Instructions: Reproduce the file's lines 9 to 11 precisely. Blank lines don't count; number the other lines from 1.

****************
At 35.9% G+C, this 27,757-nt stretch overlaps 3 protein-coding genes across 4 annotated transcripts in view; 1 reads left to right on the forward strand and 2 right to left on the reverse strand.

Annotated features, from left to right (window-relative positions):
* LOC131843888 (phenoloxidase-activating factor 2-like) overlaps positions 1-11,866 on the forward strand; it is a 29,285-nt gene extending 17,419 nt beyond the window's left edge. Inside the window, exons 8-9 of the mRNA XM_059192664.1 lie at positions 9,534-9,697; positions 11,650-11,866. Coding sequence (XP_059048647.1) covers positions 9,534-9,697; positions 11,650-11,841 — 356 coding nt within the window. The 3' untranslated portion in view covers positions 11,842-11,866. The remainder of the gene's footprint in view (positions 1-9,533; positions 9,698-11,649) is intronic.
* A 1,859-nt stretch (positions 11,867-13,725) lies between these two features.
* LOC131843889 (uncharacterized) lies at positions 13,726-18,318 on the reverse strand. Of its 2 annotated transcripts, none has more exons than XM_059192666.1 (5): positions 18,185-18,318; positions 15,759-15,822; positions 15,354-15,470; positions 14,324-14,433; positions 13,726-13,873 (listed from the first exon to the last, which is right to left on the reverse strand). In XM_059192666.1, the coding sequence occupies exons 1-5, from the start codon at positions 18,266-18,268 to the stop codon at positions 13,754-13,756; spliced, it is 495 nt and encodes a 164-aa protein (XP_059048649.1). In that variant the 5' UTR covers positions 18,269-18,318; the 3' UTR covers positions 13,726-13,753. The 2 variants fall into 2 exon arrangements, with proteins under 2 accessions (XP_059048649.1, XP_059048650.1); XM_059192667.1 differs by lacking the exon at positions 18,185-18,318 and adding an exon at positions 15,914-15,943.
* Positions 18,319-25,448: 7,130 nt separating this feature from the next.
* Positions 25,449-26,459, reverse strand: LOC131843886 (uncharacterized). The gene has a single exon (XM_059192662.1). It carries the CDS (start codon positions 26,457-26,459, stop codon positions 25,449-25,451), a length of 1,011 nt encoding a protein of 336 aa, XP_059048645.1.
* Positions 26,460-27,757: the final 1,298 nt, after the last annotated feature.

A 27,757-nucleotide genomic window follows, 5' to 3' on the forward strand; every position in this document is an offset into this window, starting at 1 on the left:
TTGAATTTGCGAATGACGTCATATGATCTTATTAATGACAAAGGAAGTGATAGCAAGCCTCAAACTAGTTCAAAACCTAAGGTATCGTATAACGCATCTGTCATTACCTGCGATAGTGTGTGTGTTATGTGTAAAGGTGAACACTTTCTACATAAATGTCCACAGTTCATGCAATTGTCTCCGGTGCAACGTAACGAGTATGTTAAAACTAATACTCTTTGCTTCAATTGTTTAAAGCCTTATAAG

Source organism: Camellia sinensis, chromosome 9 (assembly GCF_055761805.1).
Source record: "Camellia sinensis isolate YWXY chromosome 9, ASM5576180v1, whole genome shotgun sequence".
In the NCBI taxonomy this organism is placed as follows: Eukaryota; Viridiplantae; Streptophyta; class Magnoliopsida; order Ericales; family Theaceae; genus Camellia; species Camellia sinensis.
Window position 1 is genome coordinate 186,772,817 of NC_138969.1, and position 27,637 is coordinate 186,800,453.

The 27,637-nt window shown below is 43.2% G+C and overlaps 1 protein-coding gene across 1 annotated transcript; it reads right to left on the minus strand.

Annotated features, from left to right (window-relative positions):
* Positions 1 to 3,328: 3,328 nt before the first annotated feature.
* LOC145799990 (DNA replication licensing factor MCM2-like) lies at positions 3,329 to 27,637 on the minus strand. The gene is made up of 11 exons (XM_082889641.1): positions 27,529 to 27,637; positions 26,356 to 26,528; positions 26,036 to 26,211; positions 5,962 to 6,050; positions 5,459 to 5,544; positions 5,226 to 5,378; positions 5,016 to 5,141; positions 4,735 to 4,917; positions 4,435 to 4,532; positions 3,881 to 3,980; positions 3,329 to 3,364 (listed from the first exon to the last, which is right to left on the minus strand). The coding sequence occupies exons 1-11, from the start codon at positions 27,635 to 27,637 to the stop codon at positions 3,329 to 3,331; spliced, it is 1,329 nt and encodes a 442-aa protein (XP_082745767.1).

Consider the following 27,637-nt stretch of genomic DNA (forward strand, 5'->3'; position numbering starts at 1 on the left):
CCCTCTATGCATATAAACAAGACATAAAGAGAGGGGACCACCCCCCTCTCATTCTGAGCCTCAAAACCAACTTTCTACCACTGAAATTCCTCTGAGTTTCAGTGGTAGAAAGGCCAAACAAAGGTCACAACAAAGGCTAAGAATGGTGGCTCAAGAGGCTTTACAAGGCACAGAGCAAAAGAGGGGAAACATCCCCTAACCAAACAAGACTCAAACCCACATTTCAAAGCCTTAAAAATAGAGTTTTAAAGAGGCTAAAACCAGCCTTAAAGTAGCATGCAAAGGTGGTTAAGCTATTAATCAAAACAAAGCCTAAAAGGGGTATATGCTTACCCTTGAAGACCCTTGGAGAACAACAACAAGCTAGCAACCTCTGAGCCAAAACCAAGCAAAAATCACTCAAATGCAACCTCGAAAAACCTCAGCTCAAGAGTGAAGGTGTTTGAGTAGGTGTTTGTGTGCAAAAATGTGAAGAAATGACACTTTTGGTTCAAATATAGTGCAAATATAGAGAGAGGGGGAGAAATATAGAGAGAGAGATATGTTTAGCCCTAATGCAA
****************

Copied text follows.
A 27,757-nucleotide genomic window follows, 5' to 3' on the forward strand; every position in this document is an offset into this window, starting at 1 on the left:
TTGAATTTGCGAATGACGTCATATGATCTTATTAATGACAAAGGAAGTGATAGCAAGCCTCAAACTAGTTCAAAACCTAAGGTATCGTATAACGCATCTGTCATTACCTGCGATAGTGTGTGTGTTATGTGTAAAGGTGAACACTTTCTACATAAATGTCCACAGTTCATGCAATTGTCTCCGGTGCAACGTAACGAGTATGTTAAAACTAATACTCTTTGCTTCAATTGTTTAAAGCCTTATAAG

Source organism: Camellia sinensis, chromosome 9 (assembly GCF_055761805.1).